2) Commuting (at least relatively short commutes) has been shown to be a good way of clearing your brain, and getting it into or out of work mode. It doesn't really hurt productivity unless you're doing it for hours.

Citation please? I'll settle for an anecdote.
While this may be a way of "clearing your brain", "getting into the zone", or whatever you call it: It's a learned routine that tells your brain "it's time for work". You do this when working remotely as well. You get a routine in place that get's your mind ready for work (even when you work at home, it's very important).

3) Skype does not make communication with coworkers a snap. It imparts a major cognitive overhead.

Cognitive overhead? If operating Skype is too difficult or a cognitive overhead for you, then yes you will need to remain on-site to flip the burgers and operate the fryer.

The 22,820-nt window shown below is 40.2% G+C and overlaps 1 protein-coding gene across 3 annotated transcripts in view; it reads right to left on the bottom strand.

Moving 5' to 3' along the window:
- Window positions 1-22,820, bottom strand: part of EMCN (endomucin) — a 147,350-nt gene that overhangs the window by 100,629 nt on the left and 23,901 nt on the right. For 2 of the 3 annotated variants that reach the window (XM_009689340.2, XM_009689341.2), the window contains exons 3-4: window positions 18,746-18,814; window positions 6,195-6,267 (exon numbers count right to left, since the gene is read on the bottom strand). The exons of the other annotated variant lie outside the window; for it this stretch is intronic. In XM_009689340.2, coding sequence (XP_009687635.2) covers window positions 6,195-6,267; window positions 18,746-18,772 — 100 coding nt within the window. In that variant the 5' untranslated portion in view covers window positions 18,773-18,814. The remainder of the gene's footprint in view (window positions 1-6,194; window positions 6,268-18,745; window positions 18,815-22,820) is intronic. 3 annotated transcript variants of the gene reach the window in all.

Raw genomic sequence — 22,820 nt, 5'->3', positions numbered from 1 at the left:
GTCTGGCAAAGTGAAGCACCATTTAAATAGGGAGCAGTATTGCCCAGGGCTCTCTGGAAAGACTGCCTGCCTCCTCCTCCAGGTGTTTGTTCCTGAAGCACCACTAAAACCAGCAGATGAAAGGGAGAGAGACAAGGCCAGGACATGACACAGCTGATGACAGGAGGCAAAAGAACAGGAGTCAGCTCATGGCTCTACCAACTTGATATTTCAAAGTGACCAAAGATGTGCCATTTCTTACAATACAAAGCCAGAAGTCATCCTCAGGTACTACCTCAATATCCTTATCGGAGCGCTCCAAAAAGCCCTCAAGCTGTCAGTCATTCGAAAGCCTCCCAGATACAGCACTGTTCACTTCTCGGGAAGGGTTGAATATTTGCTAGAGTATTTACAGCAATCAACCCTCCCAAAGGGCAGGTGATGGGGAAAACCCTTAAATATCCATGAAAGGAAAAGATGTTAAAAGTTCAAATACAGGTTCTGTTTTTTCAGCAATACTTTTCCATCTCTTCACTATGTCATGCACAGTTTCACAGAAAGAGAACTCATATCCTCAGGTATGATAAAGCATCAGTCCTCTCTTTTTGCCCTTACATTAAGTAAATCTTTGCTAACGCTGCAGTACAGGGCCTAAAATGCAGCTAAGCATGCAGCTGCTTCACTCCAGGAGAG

While I personally don't like Skype I feel that a telephone call is just as effective as an in person meeting (except I can't punch someone in the face... I'll let you decide if that's a positive or negative).

4) Communication does not just come down to a few meetings a week that could (with more effort) be done via Skype. By working at home you remove any chance of corridor conversations, which typically, are by far the most productive communication in an office.

Again I'm going to have to ask for a study that says "corridor conversations" are more productive.
How many of you attend 15 minute meetings that regularly sprawl into an hour?